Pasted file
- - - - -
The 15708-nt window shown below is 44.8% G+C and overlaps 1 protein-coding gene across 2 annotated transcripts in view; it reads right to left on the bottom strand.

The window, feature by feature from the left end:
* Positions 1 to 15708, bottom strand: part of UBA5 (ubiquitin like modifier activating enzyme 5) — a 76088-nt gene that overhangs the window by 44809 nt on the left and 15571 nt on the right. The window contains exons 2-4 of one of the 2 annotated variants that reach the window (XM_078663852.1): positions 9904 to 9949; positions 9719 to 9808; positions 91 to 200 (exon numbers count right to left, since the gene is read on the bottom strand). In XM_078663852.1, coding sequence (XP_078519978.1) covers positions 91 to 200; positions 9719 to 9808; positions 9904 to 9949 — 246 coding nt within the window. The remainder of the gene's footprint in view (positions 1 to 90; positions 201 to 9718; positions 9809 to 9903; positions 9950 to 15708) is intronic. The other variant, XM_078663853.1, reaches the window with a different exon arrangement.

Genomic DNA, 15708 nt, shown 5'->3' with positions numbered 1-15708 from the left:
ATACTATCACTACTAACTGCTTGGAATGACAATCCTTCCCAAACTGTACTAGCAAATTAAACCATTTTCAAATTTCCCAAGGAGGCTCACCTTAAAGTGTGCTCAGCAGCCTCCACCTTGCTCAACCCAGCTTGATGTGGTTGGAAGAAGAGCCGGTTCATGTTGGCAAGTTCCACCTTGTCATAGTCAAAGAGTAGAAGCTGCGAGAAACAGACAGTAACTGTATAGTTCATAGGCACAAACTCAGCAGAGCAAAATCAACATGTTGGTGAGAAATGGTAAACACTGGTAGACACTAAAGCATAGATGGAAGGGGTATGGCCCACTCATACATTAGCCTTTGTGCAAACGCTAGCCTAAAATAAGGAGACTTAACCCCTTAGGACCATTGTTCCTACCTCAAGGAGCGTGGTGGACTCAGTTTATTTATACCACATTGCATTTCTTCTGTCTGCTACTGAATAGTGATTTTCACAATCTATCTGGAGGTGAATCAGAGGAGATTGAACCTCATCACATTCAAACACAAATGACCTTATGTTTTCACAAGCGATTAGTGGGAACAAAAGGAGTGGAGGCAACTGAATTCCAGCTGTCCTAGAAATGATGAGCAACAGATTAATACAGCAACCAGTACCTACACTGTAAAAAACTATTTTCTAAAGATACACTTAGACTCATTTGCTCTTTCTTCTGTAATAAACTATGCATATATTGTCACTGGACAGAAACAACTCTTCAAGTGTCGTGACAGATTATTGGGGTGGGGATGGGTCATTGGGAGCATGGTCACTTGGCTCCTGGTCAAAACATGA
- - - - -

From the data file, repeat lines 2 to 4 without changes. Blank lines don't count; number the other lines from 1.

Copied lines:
The window, feature by feature from the left end:
* Positions 1 to 15708, bottom strand: part of UBA5 (ubiquitin like modifier activating enzyme 5) — a 76088-nt gene that overhangs the window by 44809 nt on the left and 15571 nt on the right. The window contains exons 2-4 of one of the 2 annotated variants that reach the window (XM_078663852.1): positions 9904 to 9949; positions 9719 to 9808; positions 91 to 200 (exon numbers count right to left, since the gene is read on the bottom strand). In XM_078663852.1, coding sequence (XP_078519978.1) covers positions 91 to 200; positions 9719 to 9808; positions 9904 to 9949 — 246 coding nt within the window. The remainder of the gene's footprint in view (positions 1 to 90; positions 201 to 9718; positions 9809 to 9903; positions 9950 to 15708) is intronic. The other variant, XM_078663853.1, reaches the window with a different exon arrangement.

Genomic DNA, 15708 nt, shown 5'->3' with positions numbered 1-15708 from the left: